The growing use of emotional language, such as “feeling” and “believing,” has supplanted rational thought

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A new study shows that we live in an age of post-truth where “feelings transcend facts” as language has become less rational and more emotional in the last 40 years.

A group of scientists have discovered that words like “determine” and “conclusion,” which were popular from 1850 to 1980, have since replaced human experiences such as “feel” and “believe”.

The group also noted another major shift around 2007 with the birth of social media, when the use of emotionally overloaded language increased and fact-related words declined.

Although the reasons for the shift cannot be determined, researchers believe it could be the rapid development of science and technology or the tensions created by changes in economic policy in the early 1980s.

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A group of scientists have discovered words such as “determine” and “conclusion,” which were popular from 1850 to 1980, have since been replaced by human experience such as “feel” and “believe”.

The study was conducted by scientists from Wageningen University and Research (WUR) and Indiana University, who analyzed the use of millions of books in English and Spanish published between 1850 and 2019, and analyzed the use of 5,000 commonly used words.

“To determine if the results may be specific to the corpus of standard language we used, we analyzed how word usage has changed in the New York Times since 1850,” reads the study, published in Proceedings of the National Academy of Sciences.

“In addition to researching whether changes in the frequency of words used in books really reflect interest in relevant concepts, we analyzed how a change in Google’s word search related to the recent change in words used in books.”

Regarding emotional words, the group identified a language that refers to belief, spirituality, reason, and intuition, such as “imagine, sympathize, forgive, heal”.

The team also noted another major shift around 2007 with the birth of social media, when the use of emotionally overloaded language increased and words related to facts declined.

The team also noted another major shift around 2007 with the birth of social media, when the use of language-overloaded language increased and fact-related words declined.

There was also a transition from collective to individual language, which the team recognized after the rise of the words “I”, “I” and “you”.

Lead author Marten Scheffer of WUR said va statement: “Inference about the drivers of the long-term patterns we saw from 1850 to 1980 necessarily remains speculative.

“One possibility, when it comes to trends from 1850 to 1980, is that the rapid development of science and technology and their socio-economic benefits have led to a rise in the status of a scientific approach that has gradually permeated culture, society and its institutions from education to politics .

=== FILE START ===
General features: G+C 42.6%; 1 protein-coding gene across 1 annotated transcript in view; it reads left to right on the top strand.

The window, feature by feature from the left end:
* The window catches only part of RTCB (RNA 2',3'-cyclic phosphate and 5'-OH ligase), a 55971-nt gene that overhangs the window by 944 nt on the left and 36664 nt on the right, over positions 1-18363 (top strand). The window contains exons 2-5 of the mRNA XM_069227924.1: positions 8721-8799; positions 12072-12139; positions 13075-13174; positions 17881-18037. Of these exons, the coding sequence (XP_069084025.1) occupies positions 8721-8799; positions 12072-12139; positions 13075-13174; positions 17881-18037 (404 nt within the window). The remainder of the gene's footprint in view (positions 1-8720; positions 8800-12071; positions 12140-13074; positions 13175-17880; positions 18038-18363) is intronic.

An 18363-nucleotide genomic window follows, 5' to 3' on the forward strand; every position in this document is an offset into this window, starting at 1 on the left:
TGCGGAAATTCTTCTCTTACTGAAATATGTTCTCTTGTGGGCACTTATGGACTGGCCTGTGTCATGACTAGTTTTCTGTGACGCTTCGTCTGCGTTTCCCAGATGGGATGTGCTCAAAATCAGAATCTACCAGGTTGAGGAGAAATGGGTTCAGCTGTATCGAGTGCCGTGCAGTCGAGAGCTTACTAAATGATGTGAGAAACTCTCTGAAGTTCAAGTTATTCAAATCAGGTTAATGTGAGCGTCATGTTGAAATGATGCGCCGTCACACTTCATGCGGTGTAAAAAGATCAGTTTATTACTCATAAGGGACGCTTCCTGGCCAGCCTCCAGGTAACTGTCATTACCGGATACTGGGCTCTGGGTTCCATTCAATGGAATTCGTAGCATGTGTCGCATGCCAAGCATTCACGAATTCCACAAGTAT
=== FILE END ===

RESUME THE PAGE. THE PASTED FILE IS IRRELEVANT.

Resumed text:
“As Max Weber argued at the outset, this may have led to a process of ‘disappointment,’ as the role of spiritualism in modernized, bureaucratic and secularized societies has diminished.”

The authors also suggest that there could be a link between changes in economic policies since the early 1980s, which may have been defended with rational arguments, but the benefits have not been evenly distributed.

After the 1980s, another shift occurred when Facebook became very popular.

The public was exposed to events happening around the world, which made many feel more emotionally involved, so people started using more emotional language.

There was also a transition from collective to individual language, which the team recognized after the rise of the words “I”, “I” and “you”.  The study used the language of millions of books in English and Spanish published between 1850 and 2019.

There was also a transition from collective to individual language, which the team recognized after the rise of the words “I”, “I” and “you”. The study used the language of millions of books in English and Spanish published between 1850 and 2019.

The study cites examples of such events: social media has catalyzed the Arab Spring, for example, by showing the regime’s atrocities, jihadist videos motivate terrorists by depicting the horrific actions of U.S. soldiers, and veganism is encouraged by social media campaigns. emphasizes the appalling animal welfare problems. ‘

Co-author Ingrid van de Leemput of WUR notes: “Regardless of the factors, our results show that the post-truth phenomenon is linked to the historical swing in a balance between our two fundamental ways of thinking: thinking against intuition.

“If true, it may be impossible to reverse the sea change we are signaling. Instead, societies may need to find a new balance, explicitly recognizing the importance of intuition and emotion, while making the most of the much-needed power of rationality and science to address topics in their full complexity. ‘

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